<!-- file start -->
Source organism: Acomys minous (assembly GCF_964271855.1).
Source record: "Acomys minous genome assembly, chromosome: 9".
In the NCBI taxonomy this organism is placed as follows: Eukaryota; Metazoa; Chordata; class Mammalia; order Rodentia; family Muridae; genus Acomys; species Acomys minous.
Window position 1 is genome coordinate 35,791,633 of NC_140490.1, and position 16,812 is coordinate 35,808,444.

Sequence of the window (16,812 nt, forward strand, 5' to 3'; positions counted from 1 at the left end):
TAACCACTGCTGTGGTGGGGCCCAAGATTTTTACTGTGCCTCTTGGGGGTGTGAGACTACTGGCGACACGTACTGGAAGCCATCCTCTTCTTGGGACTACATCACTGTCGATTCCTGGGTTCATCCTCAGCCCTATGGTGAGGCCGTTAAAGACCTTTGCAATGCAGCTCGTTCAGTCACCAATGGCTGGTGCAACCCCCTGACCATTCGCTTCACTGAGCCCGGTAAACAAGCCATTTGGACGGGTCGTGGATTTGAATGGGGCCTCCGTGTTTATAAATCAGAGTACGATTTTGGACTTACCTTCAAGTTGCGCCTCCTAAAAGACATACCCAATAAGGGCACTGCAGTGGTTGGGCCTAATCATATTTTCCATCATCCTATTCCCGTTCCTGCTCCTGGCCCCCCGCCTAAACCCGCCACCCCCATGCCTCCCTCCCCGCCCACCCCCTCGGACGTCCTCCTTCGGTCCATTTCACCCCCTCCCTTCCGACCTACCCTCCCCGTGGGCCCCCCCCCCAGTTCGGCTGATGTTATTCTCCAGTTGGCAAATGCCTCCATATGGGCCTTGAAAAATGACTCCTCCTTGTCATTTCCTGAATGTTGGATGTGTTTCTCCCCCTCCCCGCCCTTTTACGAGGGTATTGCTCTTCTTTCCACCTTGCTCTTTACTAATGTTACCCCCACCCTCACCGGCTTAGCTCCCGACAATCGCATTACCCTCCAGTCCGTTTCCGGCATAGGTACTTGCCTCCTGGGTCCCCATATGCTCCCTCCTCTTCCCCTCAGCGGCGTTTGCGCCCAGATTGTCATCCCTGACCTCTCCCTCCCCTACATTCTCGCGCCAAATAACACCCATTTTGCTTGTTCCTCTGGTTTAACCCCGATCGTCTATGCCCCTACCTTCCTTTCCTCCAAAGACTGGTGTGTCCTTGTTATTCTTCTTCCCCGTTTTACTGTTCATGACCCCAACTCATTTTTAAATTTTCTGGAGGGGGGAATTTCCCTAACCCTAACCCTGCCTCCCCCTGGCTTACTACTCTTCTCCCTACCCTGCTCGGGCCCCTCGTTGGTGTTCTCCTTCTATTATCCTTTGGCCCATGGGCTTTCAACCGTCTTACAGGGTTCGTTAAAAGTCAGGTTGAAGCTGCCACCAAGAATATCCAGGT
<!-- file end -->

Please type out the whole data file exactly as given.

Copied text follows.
Source organism: Acomys minous (assembly GCF_964271855.1).
Source record: "Acomys minous genome assembly, chromosome: 9".
In the NCBI taxonomy this organism is placed as follows: Eukaryota; Metazoa; Chordata; class Mammalia; order Rodentia; family Muridae; genus Acomys; species Acomys minous.
Window position 1 is genome coordinate 35,791,633 of NC_140490.1, and position 16,812 is coordinate 35,808,444.

Sequence of the window (16,812 nt, forward strand, 5' to 3'; positions counted from 1 at the left end):
TAACCACTGCTGTGGTGGGGCCCAAGATTTTTACTGTGCCTCTTGGGGGTGTGAGACTACTGGCGACACGTACTGGAAGCCATCCTCTTCTTGGGACTACATCACTGTCGATTCCTGGGTTCATCCTCAGCCCTATGGTGAGGCCGTTAAAGACCTTTGCAATGCAGCTCGTTCAGTCACCAATGGCTGGTGCAACCCCCTGACCATTCGCTTCACTGAGCCCGGTAAACAAGCCATTTGGACGGGTCGTGGATTTGAATGGGGCCTCCGTGTTTATAAATCAGAGTACGATTTTGGACTTACCTTCAAGTTGCGCCTCCTAAAAGACATACCCAATAAGGGCACTGCAGTGGTTGGGCCTAATCATATTTTCCATCATCCTATTCCCGTTCCTGCTCCTGGCCCCCCGCCTAAACCCGCCACCCCCATGCCTCCCTCCCCGCCCACCCCCTCGGACGTCCTCCTTCGGTCCATTTCACCCCCTCCCTTCCGACCTACCCTCCCCGTGGGCCCCCCCCCCAGTTCGGCTGATGTTATTCTCCAGTTGGCAAATGCCTCCATATGGGCCTTGAAAAATGACTCCTCCTTGTCATTTCCTGAATGTTGGATGTGTTTCTCCCCCTCCCCGCCCTTTTACGAGGGTATTGCTCTTCTTTCCACCTTGCTCTTTACTAATGTTACCCCCACCCTCACCGGCTTAGCTCCCGACAATCGCATTACCCTCCAGTCCGTTTCCGGCATAGGTACTTGCCTCCTGGGTCCCCATATGCTCCCTCCTCTTCCCCTCAGCGGCGTTTGCGCCCAGATTGTCATCCCTGACCTCTCCCTCCCCTACATTCTCGCGCCAAATAACACCCATTTTGCTTGTTCCTCTGGTTTAACCCCGATCGTCTATGCCCCTACCTTCCTTTCCTCCAAAGACTGGTGTGTCCTTGTTATTCTTCTTCCCCGTTTTACTGTTCATGACCCCAACTCATTTTTAAATTTTCTGGAGGGGGGAATTTCCCTAACCCTAACCCTGCCTCCCCCTGGCTTACTACTCTTCTCCCTACCCTGCTCGGGCCCCTCGTTGGTGTTCTCCTTCTATTATCCTTTGGCCCATGGGCTTTCAACCGTCTTACAGGGTTCGTTAAAAGTCAGGTTGAAGCTGCCACCAAGAATATCCAGGT